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December 7, 2018
The Least Stressful Way to Cook a Lot of Shrimp

It involves cooking, cooling, and storing in a plastic bag.

Most recipes for poaching shrimp go something like this: You boil water with some salt, lemon juice, maybe a bay leaf. You dump your raw, deveined shrimp into this flavorful little bath, and watch, adrenaline pumping, for about 2 1/2 minutes as they turn from translucent little creatures into opaque pink curls. Then you leap across the kitchen to dump these expensive little guys into a large ice bath in the hope that they won’t overcook in their own lingering heat.

With shrimp, the margin of error can be pretty small. If you get distracted for 30 seconds, or if you forget to have your ice bath ready and waiting, they will overcook and turn out tough and rubbery. Ruining the whole thing is as easy as wandering into the other room to turn the music up, or responding to an email. But if you have 15 minutes and a sous vide circulator, there’s a much more forgiving way that will keep that $30 worth of seafood out of harm’s way.

In her latest book, Sous Vide Made Simple, Lisa Q. Fetterman shares this as the key to tender shrimp cocktails and garlicky shrimp pastas. As Fetterman writes, “Shrimp is highly sensitive to heat and goes from raw to rubbery in a matter of minutes.” But by lowering and closely controlling the heat with a circulator, you can slow down the cooking process and pretty much eliminate the possibility of overcooking them.

With your circulator set to 140°F, the shrimp will be cooked within 15 minutes, but leaving them in the warm water for an extra 10 minutes is totally fine. Even if your shrimp are on the plump side (or on the shrimpy side), they’ll be cooked consistently, all the way through. Once you’ve removed the plastic bag from the warm water, you can just transfer the whole bag to an ice bath, and from there, you can stick the whole bag in the fridge until you’re ready to use them (they’ll be good refrigerated for up to a week).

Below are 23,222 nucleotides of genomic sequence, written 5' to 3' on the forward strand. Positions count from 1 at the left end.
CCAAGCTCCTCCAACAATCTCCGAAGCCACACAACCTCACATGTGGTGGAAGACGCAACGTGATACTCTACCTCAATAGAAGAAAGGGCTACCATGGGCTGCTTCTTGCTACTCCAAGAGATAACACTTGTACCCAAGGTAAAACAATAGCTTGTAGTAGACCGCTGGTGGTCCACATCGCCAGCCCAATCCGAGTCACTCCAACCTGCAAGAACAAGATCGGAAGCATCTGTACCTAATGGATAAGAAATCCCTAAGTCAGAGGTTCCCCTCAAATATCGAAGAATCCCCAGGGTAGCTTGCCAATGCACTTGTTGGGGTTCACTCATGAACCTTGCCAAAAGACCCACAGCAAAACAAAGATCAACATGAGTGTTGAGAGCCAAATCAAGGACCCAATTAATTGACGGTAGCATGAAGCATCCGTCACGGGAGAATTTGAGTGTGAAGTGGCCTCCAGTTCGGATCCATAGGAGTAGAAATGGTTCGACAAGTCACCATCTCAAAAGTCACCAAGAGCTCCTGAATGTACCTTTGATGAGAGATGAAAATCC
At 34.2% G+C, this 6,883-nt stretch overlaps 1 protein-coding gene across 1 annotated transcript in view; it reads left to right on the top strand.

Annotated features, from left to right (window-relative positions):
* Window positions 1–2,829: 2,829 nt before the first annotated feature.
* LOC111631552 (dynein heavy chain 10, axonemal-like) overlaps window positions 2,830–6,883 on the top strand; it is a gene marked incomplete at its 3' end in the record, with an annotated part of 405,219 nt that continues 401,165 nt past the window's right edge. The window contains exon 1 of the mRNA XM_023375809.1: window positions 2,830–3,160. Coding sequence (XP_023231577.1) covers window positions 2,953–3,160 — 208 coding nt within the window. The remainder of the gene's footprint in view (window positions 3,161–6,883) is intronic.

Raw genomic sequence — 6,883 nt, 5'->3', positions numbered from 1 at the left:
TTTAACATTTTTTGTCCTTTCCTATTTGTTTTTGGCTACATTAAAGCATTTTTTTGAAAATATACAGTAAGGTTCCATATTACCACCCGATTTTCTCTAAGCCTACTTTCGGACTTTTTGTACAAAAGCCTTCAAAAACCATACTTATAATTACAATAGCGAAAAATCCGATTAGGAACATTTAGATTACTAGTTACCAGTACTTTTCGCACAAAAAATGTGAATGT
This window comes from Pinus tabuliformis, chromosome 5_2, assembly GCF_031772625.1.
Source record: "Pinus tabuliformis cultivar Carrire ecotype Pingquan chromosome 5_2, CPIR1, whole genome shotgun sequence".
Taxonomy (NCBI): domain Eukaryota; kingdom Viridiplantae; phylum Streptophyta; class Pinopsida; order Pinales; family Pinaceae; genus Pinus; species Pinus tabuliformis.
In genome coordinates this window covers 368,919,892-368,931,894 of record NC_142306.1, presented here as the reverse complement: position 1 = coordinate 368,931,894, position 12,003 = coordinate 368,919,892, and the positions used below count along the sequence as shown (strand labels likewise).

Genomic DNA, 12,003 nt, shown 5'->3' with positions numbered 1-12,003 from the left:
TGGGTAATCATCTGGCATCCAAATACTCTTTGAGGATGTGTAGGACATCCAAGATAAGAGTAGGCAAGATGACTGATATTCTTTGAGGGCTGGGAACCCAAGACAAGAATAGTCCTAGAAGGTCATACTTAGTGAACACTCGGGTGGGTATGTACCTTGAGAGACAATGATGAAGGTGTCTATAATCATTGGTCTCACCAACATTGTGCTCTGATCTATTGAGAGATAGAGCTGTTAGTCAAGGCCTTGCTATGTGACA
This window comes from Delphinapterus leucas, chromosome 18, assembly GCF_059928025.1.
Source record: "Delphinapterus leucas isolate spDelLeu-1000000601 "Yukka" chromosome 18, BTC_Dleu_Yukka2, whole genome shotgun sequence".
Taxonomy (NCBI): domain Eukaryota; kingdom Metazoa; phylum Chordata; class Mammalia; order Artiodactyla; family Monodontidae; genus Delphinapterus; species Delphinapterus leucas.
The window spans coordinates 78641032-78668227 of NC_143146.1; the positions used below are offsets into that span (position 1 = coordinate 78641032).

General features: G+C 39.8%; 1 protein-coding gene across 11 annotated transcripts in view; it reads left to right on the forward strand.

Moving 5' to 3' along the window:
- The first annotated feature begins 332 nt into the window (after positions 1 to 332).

If you decide to make a party-size shrimp cocktail and sidestep the flavorless, limp grocery store tray, you can cook a few pounds of shrimp at once without affecting the cook time. Two pounds will fit in a one-gallon bag (if you’re making more, just distribute them into a couple separate bags). “Just be sure to arrange them in a single layer with as little overlap as possible to ensure even cooking,” says Fetterman.

Since there is no direct heat touching the shrimp during sous vide, avoiding caramelization, the method works best as a replacement for poaching. If you want a sear, cook in a pan. Rather than flavoring your poaching liquid, you season your shrimp with a little salt before putting them into the vacuum bag. If you’re ultimately incorporating them into a warm dish (like Fetterman’s gumbo or garlicky shrimp linguine), just add them at the very end and give them about a minute in the warm pan to heat through.

Straight out of the refrigerator, you can tuck the shrimp into summer rolls full of vermicelli and fresh herbs. You can turn them into James Beard’s very retro shrimp butter by chopping them into some softened butter with a little bit of diced onion and parsley. Or you can dig up some vintage issues of Martha Stewart and construct your own shrimp cocktail tower out of nesting bowls filled with ice.

RECIPE: Sous Vide Master Recipe: Shrimp

RECIPE: Sous Vide Shrimp With Classic Cocktail Sauce

RECIPE: Sous Vide Garlicky Shrimp Linguine

Anna Hezel

Anna Hezel is the former senior editor of TASTE.